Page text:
Who will save India’s environment from its prime minister?

SUMIT BHATTACHARYA

The writer is a Kolkata-based freelance journalist and musician. The views expressed are his own.

Indian prime minister Narendra Modi has featured in an episode of showboat survival expert Bear Grylls’s Man vs Wild, waxed eloquent — to schoolchildren asking him about global warming — how the Earth has not changed but we humans have changed, and renamed the ministry of environment and forests to the Ministry of Environment, Forest and Climate Change.

But his government’s policies are systemically destroying India’s environment.

In the middle of the coronavirus pandemic, the Modi government announced the auction of 41 coal blocks to corporations. Many of these areas are in pristine forested areas.

A few states have objected. The Jharkhand government approached India’s Supreme Court. The Chhattisgarh government has objected, citing plans to declare a large area — that the Modi government wanted auctioned off — as a wildlife sanctuary that is part of the elephant corridor. The Maharashtra government has objected, citing threat to a tiger reserve.

All these states are ruled by parties that are in the national Opposition. The Modi government, meanwhile, has extended the dates for submission of bids.

India’s prime minister is faced with hard choices. The country’s economy has caught Covid-19 and alarm bells are going off everywhere. That is because the Indian economy was plagued by comorbodities even before the coronavirus flew into the country.

Thanks to a disastrous and whimsical demonetisation — that sucked out 86 percent of cash out of a very large economy — to the flawed rollout of the Goods & Services Tax aka GST that had traders banging heads against walls, India’s economy was already in sick bay when Covid struck.

In fact, Covid has been a blessing in disguise in hiding the Modi government’s inept handling of an economy that was, not too long ago, one of the fastest growing in the world.

There is enough and more data out there to corroborate these claims, but here is a small nugget nonetheless. The services industry, a key driver of economic growth in India, has been shrinking in India much before Covid was even a known word.

Unemployment has touched record highs before Covid.

The Business Standard reported in February 2019 that India’s unemployment rate stood at a 45-year-high of 6.1 per cent in 2017-18 according to the National Sample Survey Office’s (NSSO’s) periodic labour force survey.

The government denied the report, suppressed the report, two economists quit, and then the government released the report with the same data saying it would not be right to compare earlier years because the “matrix” had changed.

Just like changing the GDP base-year trick that has raised doubts, including from the IMF, on India’s economic data. 

Now even dipstick surveys are revealing salary cuts and job losses across cities. The coronavirus lockdown — announced on TV at four-hour notice — sparked a migration of hundreds of thousands of interstate workers, an exodus of humanity not seen since the Partition of India.

All those people are without jobs, and all those low-paying jobs in the cities are without workers.

In April 2020, unemployment touched a record high of 23.5 percent, according the Centre for Monitoring Indian Economy. Last week, it was 7.76 percent.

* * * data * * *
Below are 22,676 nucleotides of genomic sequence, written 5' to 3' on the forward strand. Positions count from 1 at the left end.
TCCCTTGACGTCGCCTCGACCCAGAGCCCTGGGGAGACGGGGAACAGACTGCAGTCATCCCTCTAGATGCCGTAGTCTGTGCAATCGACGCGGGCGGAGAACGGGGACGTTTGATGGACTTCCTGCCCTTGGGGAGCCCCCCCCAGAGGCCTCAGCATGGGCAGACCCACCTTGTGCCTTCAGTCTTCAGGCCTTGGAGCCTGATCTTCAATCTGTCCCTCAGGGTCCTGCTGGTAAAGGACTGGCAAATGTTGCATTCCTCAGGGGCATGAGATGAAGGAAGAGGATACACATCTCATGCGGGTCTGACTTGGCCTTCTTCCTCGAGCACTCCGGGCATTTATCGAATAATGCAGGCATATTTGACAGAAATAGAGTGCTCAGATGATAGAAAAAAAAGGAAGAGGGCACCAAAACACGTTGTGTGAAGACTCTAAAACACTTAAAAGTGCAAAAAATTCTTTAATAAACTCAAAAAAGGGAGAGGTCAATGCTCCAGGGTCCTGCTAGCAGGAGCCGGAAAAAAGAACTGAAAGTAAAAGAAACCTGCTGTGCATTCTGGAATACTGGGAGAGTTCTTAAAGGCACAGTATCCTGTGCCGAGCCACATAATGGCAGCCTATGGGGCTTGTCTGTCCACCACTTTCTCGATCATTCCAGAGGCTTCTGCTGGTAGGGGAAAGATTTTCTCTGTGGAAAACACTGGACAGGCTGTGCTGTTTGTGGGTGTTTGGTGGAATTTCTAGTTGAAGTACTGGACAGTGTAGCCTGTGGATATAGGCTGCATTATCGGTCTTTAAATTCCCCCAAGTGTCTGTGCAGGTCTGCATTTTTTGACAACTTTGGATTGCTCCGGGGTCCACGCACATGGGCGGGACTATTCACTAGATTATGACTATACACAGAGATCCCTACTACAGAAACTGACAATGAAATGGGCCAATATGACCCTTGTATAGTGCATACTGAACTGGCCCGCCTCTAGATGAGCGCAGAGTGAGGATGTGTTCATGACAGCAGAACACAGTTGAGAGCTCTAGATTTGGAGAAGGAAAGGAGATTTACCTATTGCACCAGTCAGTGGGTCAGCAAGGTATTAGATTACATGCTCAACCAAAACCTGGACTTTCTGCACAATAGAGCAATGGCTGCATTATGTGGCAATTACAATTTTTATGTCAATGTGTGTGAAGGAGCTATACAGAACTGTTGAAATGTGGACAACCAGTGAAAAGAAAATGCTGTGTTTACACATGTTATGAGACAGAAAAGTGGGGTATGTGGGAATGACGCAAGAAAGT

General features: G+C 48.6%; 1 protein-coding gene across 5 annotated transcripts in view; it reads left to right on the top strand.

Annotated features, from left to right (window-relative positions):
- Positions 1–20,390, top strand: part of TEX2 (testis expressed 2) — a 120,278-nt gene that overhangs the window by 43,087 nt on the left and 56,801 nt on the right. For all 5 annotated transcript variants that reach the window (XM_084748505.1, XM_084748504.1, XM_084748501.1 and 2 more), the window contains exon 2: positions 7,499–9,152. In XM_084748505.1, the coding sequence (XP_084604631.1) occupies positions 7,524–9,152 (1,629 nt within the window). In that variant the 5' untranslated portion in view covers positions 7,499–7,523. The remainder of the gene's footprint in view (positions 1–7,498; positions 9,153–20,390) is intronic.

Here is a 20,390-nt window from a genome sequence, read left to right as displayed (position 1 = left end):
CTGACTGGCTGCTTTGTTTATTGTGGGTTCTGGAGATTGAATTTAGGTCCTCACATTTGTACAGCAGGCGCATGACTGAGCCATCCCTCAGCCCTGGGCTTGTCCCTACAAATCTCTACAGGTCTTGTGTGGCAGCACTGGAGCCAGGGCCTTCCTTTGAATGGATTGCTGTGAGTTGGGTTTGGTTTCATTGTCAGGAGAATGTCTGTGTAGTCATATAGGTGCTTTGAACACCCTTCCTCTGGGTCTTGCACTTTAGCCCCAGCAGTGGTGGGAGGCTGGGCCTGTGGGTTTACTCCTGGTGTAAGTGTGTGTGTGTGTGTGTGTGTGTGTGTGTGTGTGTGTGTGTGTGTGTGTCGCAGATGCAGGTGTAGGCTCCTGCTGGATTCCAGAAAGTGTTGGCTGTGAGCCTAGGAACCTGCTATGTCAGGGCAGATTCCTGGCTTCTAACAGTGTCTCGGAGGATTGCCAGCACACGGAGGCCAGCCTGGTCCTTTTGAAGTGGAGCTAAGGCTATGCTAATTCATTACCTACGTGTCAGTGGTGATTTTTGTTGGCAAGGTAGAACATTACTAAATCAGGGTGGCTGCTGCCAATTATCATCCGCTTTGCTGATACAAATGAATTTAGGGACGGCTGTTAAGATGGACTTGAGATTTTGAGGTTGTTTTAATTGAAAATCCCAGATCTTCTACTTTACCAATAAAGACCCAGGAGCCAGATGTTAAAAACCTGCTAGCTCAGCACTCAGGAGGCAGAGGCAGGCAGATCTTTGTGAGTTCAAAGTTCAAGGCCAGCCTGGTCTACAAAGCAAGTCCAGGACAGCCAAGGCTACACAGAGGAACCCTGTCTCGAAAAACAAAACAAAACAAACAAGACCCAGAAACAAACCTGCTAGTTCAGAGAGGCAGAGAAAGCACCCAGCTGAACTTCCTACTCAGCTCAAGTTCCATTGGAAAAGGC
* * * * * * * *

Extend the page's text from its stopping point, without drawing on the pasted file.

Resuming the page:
In order to slog-over it out of the economic low score, to use a cricket metaphor, the Modi government has sought to give industries a push — at the cost of the environment.

Its draft notification for Environment Impact Assessment (EIA) has been termed a recipe for disaster by economists and environmentalists alike.

In an attempt to woo investment, the draft EIA — which is again being pushed through amid one of the longest and most stringent lockdowns in the world — empowers the government to bulldoze and nix expert and public opinion on the environmental impact of a proposed industrial project.

It allows industries to get away with polluting vital life-support systems such as air, water, soil, forests.

It does away with the need of environmental impact assessment altogether for a long list of industries, including highly polluting ones such as coal, methane, oil.

The draft EIA is only one in a long list of assaults on India’s environment. If you want to be truly shocked, read up on the disastrous Ken-Betwa river-linking plan. Read up on how open-cast coal mining has been allowed in an elephant reserve in Assam. Read up on how the government ignored a government institute’s advice against widening a national highway that is part of the tiger corridor in Madhya Pradesh.

The Modi government has been highlighting an increase in forest cover as credential of its green intent, while ecologists are pointing out that commercial plantations are being passed off as forest cover.

The government’s red carpet for corporations to plunder India’s environment is matched by its crackdown on anyone who objects. Professors who work with tribal and at-risk populations are being framed in cases ranging from murder to that old colonial hangover, sedition. The ruling dispensation has invented a term for anyone who sympathizes with the oppressed — Urban Naxals, a reference to Maoist guerrillas. All the checks and balances that civil society provides are being systematically dismantled. Anyone who protests is an antinational. Anyone who questions is a traitor.

At this moment in time India needs a Greta Thunberg, who will tell India’s government headed by its popular prime minister: “Entire ecosystems are collapsing. We are in the beginning of a mass extinction, and all you can talk about is money and fairy tales of eternal economic growth. How dare you!”